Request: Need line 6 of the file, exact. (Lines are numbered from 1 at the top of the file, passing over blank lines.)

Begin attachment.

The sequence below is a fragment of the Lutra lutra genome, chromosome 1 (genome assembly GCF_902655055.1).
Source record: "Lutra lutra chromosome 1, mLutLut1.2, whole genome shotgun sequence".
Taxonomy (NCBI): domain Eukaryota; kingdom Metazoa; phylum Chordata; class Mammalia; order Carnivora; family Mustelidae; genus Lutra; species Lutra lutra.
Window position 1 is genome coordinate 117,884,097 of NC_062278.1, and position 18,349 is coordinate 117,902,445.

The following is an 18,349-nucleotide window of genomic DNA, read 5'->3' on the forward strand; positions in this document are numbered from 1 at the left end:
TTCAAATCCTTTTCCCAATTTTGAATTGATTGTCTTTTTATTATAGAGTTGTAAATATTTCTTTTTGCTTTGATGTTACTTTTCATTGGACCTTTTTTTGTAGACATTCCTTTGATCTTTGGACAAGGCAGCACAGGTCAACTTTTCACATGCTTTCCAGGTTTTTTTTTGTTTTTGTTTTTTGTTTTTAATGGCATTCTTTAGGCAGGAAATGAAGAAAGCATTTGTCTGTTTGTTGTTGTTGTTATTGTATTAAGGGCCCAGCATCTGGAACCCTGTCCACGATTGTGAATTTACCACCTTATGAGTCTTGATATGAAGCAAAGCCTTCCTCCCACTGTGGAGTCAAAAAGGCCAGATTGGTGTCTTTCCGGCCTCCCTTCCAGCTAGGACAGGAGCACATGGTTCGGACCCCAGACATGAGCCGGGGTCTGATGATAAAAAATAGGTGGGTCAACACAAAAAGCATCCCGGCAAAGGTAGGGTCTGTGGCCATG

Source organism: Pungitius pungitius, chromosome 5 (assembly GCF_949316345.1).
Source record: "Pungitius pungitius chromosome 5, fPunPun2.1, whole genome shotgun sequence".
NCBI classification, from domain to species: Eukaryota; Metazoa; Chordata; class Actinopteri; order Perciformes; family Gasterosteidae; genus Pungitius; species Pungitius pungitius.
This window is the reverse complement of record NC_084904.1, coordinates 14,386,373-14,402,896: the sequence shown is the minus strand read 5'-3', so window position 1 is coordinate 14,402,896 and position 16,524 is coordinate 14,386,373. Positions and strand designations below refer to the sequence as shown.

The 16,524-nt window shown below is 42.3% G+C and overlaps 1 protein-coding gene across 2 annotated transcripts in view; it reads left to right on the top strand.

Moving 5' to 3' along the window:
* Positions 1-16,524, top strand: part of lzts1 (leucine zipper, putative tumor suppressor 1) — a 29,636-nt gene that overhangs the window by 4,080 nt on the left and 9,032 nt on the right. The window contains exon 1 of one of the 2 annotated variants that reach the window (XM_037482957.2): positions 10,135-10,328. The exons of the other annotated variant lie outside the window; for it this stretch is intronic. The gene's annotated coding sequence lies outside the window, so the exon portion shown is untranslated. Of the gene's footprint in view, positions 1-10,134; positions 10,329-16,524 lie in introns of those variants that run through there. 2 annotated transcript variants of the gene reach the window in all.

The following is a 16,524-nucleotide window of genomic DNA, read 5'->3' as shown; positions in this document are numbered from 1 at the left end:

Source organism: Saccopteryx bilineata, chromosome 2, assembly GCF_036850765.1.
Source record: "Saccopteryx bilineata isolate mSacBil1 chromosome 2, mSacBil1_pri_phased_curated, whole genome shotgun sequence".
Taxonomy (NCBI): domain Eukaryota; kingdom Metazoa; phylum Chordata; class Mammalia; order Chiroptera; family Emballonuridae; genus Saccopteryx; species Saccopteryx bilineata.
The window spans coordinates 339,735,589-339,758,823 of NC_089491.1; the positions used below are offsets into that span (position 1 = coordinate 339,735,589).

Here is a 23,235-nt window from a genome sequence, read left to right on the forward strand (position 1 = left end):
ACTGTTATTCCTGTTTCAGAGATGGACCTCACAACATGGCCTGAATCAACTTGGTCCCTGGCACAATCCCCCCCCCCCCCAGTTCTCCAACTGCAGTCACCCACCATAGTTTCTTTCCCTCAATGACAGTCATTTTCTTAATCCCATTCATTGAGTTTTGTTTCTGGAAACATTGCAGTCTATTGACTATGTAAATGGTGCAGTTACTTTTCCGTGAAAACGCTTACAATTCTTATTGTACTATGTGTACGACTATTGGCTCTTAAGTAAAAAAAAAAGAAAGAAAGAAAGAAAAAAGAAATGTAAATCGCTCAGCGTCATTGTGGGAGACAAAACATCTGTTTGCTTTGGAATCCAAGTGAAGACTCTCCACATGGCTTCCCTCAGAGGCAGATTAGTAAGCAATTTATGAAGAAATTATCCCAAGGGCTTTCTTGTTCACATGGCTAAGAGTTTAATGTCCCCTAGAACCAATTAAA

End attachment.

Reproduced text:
TTCAAATCCTTTTCCCAATTTTGAATTGATTGTCTTTTTATTATAGAGTTGTAAATATTTCTTTTTGCTTTGATGTTACTTTTCATTGGACCTTTTTTTGTAGACATTCCTTTGATCTTTGGACAAGGCAGCACAGGTCAACTTTTCACATGCTTTCCAGGTTTTTTTTTGTTTTTGTTTTTTGTTTTTAATGGCATTCTTTAGGCAGGAAATGAAGAAAGCATTTGTCTGTTTGTTGTTGTTGTTATTGTATTAAGGGCCCAGCATCTGGAACCCTGTCCACGATTGTGAATTTACCACCTTATGAGTCTTGATATGAAGCAAAGCCTTCCTCCCACTGTGGAGTCAAAAAGGCCAGATTGGTGTCTTTCCGGCCTCCCTTCCAGCTAGGACAGGAGCACATGGTTCGGACCCCAGACATGAGCCGGGGTCTGATGATAAAAAATAGGTGGGTCAACACAAAAAGCATCCCGGCAAAGGTAGGGTCTGTGGCCATG